Learn new skills

Research shows that learning new skills can also improve your mental wellbeing by boosting self-confidence and self-esteem, building a sense of purpose, and helping you to connect with others. Even if you feel like you do not have enough time, or you may not need to learn new things, there are lots of different ways to bring learning into your life, such as, a new recipe, a new hobby, reading a new book,  or working on DIY projects.

Give to others

Research suggests that acts of giving and kindness can help improve your mental wellbeing by creating positive feelings and a sense of reward, it also gives you a feeling of purpose and self-worth, and helps you to connect with other people. It could be small acts of kindness towards other people or larger ones like volunteering in your local community.

Be present

Paying more attention to the present moment can improve your mental wellbeing. Being in the moment means paying attention and focussing on your thoughts and feelings, your body and the world around you. Some people call this “mindfulness”. Mindfulness can help you enjoy life more and understand yourself better. It can positively change the way you feel about life and how you approach challenges.

Negative contributors for wellbeing

In your efforts to improve or maintain a positive wellbeing, there are also some potentially negative contributors you should keep an eye on. This is not to say that these things will instantly cause your wellbeing to suffer or that participating in anyone of them may harm your mental health and we are not demonising these things. But, over the long term and if you develop bad relationships with these things, then they may begin to have negative side effects. Some known potential risks to our wellbeing are:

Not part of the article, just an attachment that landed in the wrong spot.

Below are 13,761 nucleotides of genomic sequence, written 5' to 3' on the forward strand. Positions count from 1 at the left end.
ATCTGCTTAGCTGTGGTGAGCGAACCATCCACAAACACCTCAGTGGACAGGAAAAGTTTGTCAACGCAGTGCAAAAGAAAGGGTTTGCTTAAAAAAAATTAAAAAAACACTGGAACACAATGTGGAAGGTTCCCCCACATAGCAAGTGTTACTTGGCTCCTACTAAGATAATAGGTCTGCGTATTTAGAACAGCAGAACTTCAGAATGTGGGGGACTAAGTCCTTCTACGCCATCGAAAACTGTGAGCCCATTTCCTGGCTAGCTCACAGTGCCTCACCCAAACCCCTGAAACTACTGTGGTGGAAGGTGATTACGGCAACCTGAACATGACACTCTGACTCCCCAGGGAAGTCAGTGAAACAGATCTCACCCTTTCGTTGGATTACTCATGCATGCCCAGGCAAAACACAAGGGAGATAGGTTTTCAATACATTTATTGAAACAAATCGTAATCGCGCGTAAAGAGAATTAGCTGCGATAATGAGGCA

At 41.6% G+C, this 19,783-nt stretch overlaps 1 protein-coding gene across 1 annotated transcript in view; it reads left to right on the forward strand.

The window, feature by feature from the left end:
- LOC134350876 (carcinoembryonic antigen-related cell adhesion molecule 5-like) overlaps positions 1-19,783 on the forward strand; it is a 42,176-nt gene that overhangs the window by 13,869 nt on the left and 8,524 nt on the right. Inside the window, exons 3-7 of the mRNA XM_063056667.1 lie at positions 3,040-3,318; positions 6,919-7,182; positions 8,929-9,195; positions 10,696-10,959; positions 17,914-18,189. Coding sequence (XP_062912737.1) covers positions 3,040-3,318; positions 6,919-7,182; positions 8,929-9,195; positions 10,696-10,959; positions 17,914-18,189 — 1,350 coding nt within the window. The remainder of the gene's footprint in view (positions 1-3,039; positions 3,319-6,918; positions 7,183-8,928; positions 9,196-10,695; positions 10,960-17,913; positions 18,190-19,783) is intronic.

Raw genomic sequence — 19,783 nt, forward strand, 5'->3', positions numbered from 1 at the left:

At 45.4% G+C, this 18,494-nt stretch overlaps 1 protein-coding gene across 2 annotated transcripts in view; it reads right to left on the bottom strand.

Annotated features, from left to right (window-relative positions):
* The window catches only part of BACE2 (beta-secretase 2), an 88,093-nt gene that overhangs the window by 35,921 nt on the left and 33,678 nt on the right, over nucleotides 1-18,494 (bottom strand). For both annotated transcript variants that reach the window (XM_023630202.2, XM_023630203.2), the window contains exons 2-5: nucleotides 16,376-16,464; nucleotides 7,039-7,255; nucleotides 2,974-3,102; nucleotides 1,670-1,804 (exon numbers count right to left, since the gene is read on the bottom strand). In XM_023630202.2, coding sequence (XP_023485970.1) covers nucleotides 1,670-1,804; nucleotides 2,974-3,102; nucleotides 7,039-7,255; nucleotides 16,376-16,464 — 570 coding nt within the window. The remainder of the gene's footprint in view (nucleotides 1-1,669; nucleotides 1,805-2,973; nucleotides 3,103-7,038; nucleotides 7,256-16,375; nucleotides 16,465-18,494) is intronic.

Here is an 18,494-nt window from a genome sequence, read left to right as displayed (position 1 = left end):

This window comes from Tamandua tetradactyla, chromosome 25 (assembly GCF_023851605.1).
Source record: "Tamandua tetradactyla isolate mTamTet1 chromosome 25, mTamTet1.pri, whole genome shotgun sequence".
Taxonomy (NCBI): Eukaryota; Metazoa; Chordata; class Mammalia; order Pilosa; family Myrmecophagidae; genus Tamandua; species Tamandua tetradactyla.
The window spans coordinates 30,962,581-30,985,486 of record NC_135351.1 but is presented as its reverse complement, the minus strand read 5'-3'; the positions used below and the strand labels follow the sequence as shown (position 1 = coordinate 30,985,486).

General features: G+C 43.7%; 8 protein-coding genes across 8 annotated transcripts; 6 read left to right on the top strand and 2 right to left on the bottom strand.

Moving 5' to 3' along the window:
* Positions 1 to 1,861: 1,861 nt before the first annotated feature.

• Consistent poor sleep
  • Misuse/abuse of substances (smoking, alcohol, drugs)
  • Regular gambling
  • Lack of social activity / poor relationships
  • Job dissatisfaction
  • Poor diet / not getting the right nutrition
  • Lack of exercise
  • Dehydration
  • Poor physical health / ongoing illness

It is important every now and then to assess your relationship with these factors and whether there has been any significant changes in how these things are present in your life. For example, if you find yourself drinking more than usual, or being more promiscuous, you may want to step back and evaluate why this has happened. It may signify a decline in your wellbeing.

What next?

How we gauge our wellbeing depends not only on external realities but also on how we experience those realities. We know very well the example of glass-half-full versus half-empty. The reasons for these differences between people are probably a complex mix of our innate character traits, genetic anxiety levels and developmental factors – what sort of life experiences we have had, particularly in the early years. It is also worth noting that your viewpoint on your wellbeing will change frequently, we will all go through high and low moments. The key here is to make those low moments as infrequent as possible.

If you feel you are having more low than high wellbeing moments and are not sure how to improve this on your own, this is where talking to a counsellor or therapist can be useful. They can help you examine whether your feelings and assess your overall wellbeing. If we can change the way we experience situations, then we really might begin to change our psychological wellbeing. As that then feeds into confidence levels, we then feel more empowered to take on some of the externals, creating a virtuous circle of improvements.

A good place to start is the CiC 24-hour Confidential Care Adviceline. A trained counsellor can begin to look at these issues with you or put you in touch with someone who might help in more depth.

Perhaps we all have the power to change wellbeing more than we realise, we just need to work out where to begin.